This sort of feels like working on a jigsaw in a group – each person taking a set of colors and piecing them together to reveal a portion of the overall picture. But what inevitably happens when you go to meld all those pieces together? Inevitably, you have some sections that are too big to move easily. These sections end up falling apart under their own weight as you try to move them. Not only that, but there are other challenges – figuring out where that section fits, and how to tie it into the rest of the puzzle. Often, this is when you find a few pieces need to be added – these pieces are “glue,” if you will.
The other issue that arises is due to the overhead of maintaining communications in a team. My mother, who worked in IT for around 30 years, once told me that 20% per team member is a good rule of thumb for maintaining communication. While this is a rule of thumb, it seems to imply that any team over about 6 people is going to become less agile simple because of the communications burden. Teams of ten or twelve seem like they fall into the philharmonic organizational model. Complicated pieces of music requiring dozens of players to all be on the same page requires a much different model than the jazz quintet. There’s much less room for improvisation, originality or freedom. (There are probably orchestral musicians who will take exception to this characterization; I’m calling it like I see it from the cheap seats.) And, there’s one guy up front who is running the show, whose job is to keep all of those dozens of players on the same page, to facilitate communications.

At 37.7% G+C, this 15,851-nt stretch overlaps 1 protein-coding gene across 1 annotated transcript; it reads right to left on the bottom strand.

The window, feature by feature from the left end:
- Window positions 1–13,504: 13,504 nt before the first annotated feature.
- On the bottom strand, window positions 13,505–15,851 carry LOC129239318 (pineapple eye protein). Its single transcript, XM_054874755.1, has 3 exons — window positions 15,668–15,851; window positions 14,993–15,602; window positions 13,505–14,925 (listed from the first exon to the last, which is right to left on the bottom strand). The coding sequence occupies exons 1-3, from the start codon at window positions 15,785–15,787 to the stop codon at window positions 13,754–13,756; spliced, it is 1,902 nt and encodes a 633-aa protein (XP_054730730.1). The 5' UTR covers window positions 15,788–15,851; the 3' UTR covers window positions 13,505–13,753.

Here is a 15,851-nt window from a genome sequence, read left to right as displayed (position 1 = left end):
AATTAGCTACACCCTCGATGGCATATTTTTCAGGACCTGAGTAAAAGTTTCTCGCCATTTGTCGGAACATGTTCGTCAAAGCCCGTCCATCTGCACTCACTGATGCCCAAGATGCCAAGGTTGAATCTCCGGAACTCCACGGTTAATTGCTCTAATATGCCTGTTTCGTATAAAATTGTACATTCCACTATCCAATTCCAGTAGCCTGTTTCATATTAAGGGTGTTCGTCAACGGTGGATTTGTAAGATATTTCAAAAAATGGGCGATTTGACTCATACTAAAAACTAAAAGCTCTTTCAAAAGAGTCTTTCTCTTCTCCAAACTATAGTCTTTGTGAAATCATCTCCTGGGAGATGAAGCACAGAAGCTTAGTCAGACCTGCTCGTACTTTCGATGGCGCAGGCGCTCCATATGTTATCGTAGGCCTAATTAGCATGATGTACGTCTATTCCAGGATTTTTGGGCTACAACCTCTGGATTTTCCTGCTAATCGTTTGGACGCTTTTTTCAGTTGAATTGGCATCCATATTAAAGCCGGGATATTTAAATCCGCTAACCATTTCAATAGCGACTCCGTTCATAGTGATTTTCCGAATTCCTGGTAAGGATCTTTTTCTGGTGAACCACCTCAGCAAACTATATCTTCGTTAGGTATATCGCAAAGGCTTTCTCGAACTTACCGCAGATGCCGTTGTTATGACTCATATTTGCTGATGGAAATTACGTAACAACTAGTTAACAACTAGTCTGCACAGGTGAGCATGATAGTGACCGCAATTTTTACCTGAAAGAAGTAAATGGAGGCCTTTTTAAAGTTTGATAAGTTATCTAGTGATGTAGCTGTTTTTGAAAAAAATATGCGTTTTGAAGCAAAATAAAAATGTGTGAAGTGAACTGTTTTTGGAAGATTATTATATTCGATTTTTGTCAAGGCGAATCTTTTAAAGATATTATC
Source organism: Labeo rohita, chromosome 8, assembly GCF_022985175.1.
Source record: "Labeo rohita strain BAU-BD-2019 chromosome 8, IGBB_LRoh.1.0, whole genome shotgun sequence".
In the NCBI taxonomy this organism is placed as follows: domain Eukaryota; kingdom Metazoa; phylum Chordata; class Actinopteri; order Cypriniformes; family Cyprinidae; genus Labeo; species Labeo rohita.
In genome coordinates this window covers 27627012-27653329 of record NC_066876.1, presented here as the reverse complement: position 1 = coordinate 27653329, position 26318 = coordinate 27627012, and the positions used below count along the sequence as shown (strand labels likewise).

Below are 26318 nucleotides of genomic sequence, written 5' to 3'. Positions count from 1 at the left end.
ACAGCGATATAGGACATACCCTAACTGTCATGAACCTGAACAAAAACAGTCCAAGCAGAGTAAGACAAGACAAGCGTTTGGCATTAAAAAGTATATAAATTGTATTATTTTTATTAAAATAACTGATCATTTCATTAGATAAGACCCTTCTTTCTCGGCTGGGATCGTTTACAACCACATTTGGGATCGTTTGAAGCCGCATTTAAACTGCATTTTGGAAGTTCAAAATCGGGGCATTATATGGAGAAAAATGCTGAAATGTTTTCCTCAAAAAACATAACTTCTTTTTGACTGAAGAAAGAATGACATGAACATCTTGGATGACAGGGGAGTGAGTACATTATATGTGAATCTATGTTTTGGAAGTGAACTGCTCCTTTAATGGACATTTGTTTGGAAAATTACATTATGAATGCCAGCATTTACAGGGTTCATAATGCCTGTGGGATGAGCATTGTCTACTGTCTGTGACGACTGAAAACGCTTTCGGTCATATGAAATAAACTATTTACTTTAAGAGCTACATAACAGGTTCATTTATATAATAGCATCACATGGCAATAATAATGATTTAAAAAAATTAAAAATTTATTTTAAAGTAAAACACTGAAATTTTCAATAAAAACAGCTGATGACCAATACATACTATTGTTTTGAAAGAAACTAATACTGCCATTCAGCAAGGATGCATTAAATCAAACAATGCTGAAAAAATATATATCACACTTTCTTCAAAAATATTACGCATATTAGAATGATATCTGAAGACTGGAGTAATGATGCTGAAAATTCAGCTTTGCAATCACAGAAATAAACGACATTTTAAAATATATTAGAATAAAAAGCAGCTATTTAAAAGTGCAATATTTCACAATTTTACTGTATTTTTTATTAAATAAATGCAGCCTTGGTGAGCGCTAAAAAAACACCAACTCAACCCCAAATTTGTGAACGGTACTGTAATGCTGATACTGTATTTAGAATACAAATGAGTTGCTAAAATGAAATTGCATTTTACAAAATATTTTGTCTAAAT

Somehow, the orchestral model doesn’t feel much like a self-organizing team, either. The first violin may be the best violinist in the orchestra, but they don’t get to perform free-wheeling solos. I’ve never heard of an orchestra getting together for a jam session.
But I have heard of teams that organize their work based on the developers available, rather than organizing the developers based on the work required. I have heard of teams where desired functionality is deferred – or worse yet, schedules are missed – because one critical person doesn’t have any bandwidth available. I’ve heard of teams where people simply don’t have the big picture, because there is too much communication overhead for everyone to be aware of everything that is happening on a project.
I once heard Paul Rayner say something to the effect of “you have a process that is perfectly designed to give you exactly the results you have.” Given a choice, I want a process that’s much more like jazz than orchestral music. I want a process that doesn’t burden me with lots of forms and checkboxes and stuff. Give me the simplest, most lightweight process that will work – and a smaller team of the best developers I can find. This seems like the kind of process that will get the kind of result I want to be part of.